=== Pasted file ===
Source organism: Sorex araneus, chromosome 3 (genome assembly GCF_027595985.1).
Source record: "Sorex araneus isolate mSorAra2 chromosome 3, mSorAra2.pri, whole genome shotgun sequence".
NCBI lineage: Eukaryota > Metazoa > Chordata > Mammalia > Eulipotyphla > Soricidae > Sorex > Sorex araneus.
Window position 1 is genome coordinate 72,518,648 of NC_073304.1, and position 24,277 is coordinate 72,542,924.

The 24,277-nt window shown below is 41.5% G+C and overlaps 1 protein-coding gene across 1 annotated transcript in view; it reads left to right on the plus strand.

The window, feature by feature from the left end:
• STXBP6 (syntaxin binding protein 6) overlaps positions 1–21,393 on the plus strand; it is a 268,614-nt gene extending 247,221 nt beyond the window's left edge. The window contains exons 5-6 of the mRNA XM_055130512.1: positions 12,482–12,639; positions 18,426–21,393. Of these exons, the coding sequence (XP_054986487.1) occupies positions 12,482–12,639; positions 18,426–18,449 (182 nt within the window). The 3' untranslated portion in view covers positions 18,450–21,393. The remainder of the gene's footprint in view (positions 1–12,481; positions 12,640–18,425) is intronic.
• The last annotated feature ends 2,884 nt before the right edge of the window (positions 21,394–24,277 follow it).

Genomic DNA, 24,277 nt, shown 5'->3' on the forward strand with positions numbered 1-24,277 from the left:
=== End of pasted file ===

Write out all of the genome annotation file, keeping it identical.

Source organism: Sorex araneus, chromosome 3 (genome assembly GCF_027595985.1).
Source record: "Sorex araneus isolate mSorAra2 chromosome 3, mSorAra2.pri, whole genome shotgun sequence".
NCBI lineage: Eukaryota > Metazoa > Chordata > Mammalia > Eulipotyphla > Soricidae > Sorex > Sorex araneus.
Window position 1 is genome coordinate 72,518,648 of NC_073304.1, and position 24,277 is coordinate 72,542,924.

The 24,277-nt window shown below is 41.5% G+C and overlaps 1 protein-coding gene across 1 annotated transcript in view; it reads left to right on the plus strand.

The window, feature by feature from the left end:
• STXBP6 (syntaxin binding protein 6) overlaps positions 1–21,393 on the plus strand; it is a 268,614-nt gene extending 247,221 nt beyond the window's left edge. The window contains exons 5-6 of the mRNA XM_055130512.1: positions 12,482–12,639; positions 18,426–21,393. Of these exons, the coding sequence (XP_054986487.1) occupies positions 12,482–12,639; positions 18,426–18,449 (182 nt within the window). The 3' untranslated portion in view covers positions 18,450–21,393. The remainder of the gene's footprint in view (positions 1–12,481; positions 12,640–18,425) is intronic.
• The last annotated feature ends 2,884 nt before the right edge of the window (positions 21,394–24,277 follow it).

Genomic DNA, 24,277 nt, shown 5'->3' on the forward strand with positions numbered 1-24,277 from the left: